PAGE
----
Chaotic systems are highly unconstrained. Imagine for a second that one day none of the rules of driving applied. You could drive in the middle of the road if you wanted, drive backwards, go through red lights and stop signs, drive on the opposite side of the road, cut through lanes at will, make sudden u-turns, break and accelerate as you wished, etc. What would happen? Complete and utter chaos. It would be impossible to predict anything.

Side Note: Temporarily removing constrains in a system is an excellent way to unclog bureaucratic gridlock in an organization and spur innovation. Dave Snowden calls this “shallow dive into chaos” but that’s a topic for another day.

So how does this relate to planning?

Most planning is done under the assumption of Ordered systems. We assume that the future is predictable from past events so making plans is easy. Planning comes naturally to us as our brains function like cybernetic (goal seeking) systems. We set a goal and immediately our brain provides ways to achieve it.

Now if the system you’re dealing with is highly constrained, these plans are very likely to succeed. For example if you wanted to buy a house you’d need a bank loan and since getting a loan is an Ordered system, given certain criteria, you can predict with very high accuracy if you will succeed or fail.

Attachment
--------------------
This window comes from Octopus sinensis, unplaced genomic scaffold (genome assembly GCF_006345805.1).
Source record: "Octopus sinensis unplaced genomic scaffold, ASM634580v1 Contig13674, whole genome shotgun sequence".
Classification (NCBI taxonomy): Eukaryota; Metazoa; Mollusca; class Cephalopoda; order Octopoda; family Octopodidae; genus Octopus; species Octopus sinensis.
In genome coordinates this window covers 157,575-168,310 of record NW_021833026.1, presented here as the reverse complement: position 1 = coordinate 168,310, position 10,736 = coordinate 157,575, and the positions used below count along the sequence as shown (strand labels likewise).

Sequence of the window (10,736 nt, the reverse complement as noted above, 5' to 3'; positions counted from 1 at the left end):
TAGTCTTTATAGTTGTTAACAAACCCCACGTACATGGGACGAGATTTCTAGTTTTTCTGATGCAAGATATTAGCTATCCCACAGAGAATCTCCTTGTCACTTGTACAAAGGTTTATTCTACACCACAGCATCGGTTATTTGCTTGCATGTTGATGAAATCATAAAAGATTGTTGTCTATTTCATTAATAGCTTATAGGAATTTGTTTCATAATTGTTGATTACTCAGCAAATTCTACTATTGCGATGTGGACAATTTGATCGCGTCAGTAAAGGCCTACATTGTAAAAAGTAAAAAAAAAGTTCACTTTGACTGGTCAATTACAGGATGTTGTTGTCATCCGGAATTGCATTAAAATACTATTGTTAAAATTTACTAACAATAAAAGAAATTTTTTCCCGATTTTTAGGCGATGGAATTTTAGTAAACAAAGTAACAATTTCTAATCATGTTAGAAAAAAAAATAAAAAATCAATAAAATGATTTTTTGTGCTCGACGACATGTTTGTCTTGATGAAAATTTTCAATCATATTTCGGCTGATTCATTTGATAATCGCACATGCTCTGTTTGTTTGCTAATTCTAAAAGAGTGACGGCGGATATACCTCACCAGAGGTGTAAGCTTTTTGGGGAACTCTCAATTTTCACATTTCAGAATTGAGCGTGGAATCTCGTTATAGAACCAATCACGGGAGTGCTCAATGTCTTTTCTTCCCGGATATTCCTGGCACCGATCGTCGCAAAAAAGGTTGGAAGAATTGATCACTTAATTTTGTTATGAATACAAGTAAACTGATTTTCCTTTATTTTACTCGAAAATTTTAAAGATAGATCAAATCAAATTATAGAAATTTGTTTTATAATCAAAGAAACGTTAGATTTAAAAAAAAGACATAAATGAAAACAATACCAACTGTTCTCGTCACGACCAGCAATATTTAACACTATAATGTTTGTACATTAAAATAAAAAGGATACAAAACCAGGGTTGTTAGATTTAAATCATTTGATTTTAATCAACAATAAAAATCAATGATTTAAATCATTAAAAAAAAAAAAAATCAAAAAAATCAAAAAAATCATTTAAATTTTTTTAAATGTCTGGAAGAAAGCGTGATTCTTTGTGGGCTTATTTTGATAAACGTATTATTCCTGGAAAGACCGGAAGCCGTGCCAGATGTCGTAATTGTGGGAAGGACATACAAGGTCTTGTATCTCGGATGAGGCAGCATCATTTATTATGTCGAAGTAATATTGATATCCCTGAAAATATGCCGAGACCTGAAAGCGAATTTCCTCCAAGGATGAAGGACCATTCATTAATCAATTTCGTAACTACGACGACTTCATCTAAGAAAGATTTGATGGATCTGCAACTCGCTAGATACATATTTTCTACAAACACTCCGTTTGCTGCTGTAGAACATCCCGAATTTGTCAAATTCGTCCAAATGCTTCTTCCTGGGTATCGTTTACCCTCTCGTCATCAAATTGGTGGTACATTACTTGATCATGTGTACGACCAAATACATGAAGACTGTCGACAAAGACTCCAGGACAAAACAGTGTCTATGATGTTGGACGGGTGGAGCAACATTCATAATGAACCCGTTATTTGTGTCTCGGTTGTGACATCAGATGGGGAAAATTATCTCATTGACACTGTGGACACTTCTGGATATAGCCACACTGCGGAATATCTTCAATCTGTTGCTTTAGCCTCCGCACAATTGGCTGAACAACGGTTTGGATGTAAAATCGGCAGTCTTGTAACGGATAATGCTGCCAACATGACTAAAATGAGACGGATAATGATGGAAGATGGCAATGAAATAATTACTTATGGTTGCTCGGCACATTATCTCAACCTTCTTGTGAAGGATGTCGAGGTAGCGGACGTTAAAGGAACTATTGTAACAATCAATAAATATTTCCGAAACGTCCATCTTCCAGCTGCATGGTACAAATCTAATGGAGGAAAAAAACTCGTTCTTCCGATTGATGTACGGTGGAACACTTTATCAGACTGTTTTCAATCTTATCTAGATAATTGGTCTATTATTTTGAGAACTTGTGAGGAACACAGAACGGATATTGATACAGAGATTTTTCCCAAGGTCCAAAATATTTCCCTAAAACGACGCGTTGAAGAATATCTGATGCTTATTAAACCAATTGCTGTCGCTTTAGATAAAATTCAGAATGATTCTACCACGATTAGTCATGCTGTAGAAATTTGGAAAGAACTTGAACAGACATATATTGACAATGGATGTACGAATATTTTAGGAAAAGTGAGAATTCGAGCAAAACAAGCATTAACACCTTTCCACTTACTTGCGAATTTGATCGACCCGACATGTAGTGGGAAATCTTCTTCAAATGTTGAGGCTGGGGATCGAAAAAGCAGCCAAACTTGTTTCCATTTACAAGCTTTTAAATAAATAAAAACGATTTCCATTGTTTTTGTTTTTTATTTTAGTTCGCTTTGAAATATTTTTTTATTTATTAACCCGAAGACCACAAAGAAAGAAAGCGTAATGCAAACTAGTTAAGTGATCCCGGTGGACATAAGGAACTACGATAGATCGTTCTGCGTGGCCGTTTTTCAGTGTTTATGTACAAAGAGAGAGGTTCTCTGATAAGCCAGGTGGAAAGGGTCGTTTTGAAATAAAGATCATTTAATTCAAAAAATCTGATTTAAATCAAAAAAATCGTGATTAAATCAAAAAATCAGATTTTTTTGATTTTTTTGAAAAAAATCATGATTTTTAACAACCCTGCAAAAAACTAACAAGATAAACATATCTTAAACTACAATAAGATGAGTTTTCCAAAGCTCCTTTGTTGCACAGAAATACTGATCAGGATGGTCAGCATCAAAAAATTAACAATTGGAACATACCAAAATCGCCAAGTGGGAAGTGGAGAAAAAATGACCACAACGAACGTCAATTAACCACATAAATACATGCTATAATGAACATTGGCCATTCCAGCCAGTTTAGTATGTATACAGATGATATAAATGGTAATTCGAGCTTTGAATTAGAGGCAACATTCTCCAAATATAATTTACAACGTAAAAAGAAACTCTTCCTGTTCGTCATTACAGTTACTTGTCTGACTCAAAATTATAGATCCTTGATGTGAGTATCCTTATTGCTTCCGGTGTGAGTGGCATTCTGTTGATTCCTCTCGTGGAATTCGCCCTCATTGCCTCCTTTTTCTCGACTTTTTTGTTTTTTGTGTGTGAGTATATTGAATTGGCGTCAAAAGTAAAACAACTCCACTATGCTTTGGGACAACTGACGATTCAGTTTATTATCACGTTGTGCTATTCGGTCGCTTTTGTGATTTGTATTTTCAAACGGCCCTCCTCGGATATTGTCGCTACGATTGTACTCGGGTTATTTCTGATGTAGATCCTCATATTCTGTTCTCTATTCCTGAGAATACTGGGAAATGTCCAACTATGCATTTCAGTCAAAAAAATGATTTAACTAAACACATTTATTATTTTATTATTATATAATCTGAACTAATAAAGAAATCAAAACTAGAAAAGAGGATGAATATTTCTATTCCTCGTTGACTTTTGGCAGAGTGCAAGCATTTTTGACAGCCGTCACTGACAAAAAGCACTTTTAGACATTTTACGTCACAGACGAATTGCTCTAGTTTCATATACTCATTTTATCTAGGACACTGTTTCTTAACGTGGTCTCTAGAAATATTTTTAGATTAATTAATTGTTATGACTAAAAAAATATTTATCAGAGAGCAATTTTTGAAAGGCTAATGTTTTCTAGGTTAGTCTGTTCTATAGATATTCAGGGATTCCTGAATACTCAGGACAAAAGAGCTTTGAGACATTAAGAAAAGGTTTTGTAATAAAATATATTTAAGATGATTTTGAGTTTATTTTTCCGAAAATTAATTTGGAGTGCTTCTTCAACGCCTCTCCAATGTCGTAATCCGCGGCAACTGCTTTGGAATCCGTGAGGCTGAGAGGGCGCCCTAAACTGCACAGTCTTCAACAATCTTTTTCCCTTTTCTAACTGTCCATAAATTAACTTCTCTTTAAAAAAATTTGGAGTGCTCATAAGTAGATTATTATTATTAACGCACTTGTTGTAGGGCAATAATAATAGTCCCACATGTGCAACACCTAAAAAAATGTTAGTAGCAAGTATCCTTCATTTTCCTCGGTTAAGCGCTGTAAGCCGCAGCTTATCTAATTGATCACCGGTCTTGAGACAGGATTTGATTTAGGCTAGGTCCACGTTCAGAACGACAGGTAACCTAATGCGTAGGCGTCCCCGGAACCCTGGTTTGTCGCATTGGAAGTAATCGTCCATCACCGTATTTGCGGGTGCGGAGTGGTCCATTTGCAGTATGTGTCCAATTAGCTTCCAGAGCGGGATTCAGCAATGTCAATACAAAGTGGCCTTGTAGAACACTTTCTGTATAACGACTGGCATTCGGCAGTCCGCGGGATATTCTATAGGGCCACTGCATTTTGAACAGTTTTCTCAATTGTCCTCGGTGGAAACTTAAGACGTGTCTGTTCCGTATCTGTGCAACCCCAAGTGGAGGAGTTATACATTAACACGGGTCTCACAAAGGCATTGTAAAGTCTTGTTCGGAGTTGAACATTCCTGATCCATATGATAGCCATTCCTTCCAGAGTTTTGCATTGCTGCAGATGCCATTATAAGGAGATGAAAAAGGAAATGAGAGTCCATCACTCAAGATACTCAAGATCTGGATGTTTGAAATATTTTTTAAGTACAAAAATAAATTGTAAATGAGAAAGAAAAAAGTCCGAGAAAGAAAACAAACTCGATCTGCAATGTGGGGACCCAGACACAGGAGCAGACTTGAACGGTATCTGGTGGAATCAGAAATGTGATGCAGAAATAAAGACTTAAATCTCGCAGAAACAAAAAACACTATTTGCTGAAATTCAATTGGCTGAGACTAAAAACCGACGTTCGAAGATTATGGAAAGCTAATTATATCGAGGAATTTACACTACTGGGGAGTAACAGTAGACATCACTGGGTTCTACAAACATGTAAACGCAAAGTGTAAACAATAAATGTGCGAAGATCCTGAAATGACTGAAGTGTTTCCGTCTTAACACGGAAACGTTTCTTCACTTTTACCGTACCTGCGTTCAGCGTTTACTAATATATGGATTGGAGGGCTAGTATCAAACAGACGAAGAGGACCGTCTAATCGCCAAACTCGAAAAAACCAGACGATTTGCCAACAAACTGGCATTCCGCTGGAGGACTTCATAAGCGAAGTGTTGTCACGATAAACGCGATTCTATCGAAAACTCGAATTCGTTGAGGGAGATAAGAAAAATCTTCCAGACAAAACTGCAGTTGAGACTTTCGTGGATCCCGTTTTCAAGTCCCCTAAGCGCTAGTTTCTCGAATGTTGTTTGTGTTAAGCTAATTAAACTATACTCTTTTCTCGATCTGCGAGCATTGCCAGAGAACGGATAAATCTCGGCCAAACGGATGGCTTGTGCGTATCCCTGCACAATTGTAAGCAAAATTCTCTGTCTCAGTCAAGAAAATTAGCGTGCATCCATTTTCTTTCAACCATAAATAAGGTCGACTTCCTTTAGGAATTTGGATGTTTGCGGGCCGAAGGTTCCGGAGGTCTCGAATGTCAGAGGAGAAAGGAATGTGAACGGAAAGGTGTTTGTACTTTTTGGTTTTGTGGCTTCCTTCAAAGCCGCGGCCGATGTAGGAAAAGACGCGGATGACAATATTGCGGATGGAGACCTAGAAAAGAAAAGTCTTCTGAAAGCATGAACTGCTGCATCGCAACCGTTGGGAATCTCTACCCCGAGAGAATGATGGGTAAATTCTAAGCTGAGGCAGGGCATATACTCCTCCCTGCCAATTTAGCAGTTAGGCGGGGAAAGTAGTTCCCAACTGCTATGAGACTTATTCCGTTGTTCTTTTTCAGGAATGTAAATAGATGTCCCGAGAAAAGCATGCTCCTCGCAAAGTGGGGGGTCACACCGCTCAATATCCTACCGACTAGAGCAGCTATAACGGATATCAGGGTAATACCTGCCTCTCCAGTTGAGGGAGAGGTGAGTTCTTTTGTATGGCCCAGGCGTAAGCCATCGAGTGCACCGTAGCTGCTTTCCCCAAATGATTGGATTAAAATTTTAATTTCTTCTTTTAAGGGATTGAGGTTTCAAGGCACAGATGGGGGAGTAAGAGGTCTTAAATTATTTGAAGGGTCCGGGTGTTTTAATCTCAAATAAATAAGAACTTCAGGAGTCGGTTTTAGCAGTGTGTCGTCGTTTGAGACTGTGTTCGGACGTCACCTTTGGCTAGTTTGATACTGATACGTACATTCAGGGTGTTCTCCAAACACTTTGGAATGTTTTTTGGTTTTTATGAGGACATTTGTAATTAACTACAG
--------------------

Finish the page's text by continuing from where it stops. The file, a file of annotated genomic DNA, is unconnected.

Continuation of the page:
If we’re dealing with a complex system however, or a chaotic system, we would be unable to account for all the possible future scenarios and contingencies and our plans would be at best incomplete. Before the advent of GPS and turn-by-turn navigation systems with up the the minute traffic data, it was impossible to plan a route down to the minute and be very confident you would arrive at a particular time.

So the reason why plans are useless is that more often than not they are incomplete and don’t account for all the possible contingencies in the complexity of today’s systems.

Why then is planning indispensable?

The process of planning gets us to think through many of the possible futures and scenarios that can unfold and help us be better prepared if any of those futures scenarios were to happen by creating contingencies. Of course we can’t cover every single scenario and we need to be agile and capable of course correction. The measure of true agility is the ability to ditch your plans halfway through when the situation has changed and made your plans obsolete even if the sunk cost might be high.